• April 13th, 2024
  • Saturday, 08:08:15 PM

Denver Hosts Work Authorization Clinics for Newcomers


The City and County of Denver organized federal work authorization clinics last week for nearly 400 migrant newcomers. / La ciudad y el condado de Denver organizaron esta semana clínicas federales de autorización de trabajo para casi 400 inmigrantes recién llegados. (Foto: City of Denver Screenshot)

 

 

The City and County of Denver organized federal work authorization clinics last week for nearly 400 migrant newcomers. During these clinics, local non-profits, volunteers, and city staff assisted newcomers in filing the necessary paperwork to receive federal work permits. Pre-screenings to determine eligibility were held in city-run shelters ahead of two large-scale clinics at the Wellington E. Webb Municipal Building last Thursday and Friday.

 

“Where Congress has failed U.S. cities, Denver is putting together the pieces to manage both the humanitarian and fiscal crises our city is facing,” said Mayor Mike Johnston. “Every day newcomers tell me that all they want is to work and employers ask me if they can hire them, but without work authorization, newcomers have no path to housing or self-sustainability, leading to higher costs on the city and more hardships for those families. I’m incredibly proud of our city team members and volunteers who have come together to help hundreds of newcomers get on the path to work.”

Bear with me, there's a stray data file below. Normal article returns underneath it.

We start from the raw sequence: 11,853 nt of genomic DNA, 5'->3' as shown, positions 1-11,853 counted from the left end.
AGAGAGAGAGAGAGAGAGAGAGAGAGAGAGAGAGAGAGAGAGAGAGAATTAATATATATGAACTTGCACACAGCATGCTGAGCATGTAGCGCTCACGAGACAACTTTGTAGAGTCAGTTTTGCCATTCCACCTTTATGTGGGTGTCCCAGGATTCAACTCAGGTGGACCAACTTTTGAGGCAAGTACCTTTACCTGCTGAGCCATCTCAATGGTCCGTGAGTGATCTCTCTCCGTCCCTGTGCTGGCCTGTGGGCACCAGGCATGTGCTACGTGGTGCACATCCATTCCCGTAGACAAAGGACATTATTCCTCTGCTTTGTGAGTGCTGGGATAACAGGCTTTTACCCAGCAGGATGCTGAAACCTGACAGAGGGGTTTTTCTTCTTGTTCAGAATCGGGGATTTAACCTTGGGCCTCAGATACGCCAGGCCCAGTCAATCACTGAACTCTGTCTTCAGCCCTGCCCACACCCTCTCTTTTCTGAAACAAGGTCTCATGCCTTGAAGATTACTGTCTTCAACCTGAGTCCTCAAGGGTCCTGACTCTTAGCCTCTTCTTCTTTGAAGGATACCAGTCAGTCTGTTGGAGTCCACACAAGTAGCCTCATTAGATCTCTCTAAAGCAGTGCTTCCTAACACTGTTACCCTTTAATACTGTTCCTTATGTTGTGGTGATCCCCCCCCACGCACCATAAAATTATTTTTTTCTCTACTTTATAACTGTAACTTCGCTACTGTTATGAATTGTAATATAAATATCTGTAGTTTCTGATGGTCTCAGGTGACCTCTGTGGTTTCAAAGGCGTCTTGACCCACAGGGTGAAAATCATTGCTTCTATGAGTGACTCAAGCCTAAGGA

Denver is currently sheltering more than 3,000 newcomers and is working diligently to connect individuals with housing, work authorization, job opportunities, and onward travel. While last week’s clinics will help hundreds of people toward self-sustainability, a great number of individuals arriving in Denver remain ineligible for work permits and as a result do not have reliable means of supporting themselves. Denver continues to call on the federal government to address this inequity by expanding access to work authorization and providing additional funding to cities managing the migrant response.

 

Where Congress has failed U.S. cities, Denver is putting together the pieces to manage both the humanitarian and fiscal crises our city is facing.”
Denver Mayor Mike Johnston

 

The city is grateful to the many partners who made these clinics possible, including the United States Citizenship and Immigration Services (USCIS), Denver Agency for Human Rights & Community Partnerships (HRCP), City Attorney’s Office (CAO), Denver Human Services (DHS), Lutheran Family Services, Catholic Charities, Colorado Lawyers Committee, Justice and Mercy Legal Aid Center (JAMLAC), as well as volunteers from within the city and community.

 

Those who are bilingual and interested in volunteering at upcoming screenings and/or clinics can sign up here.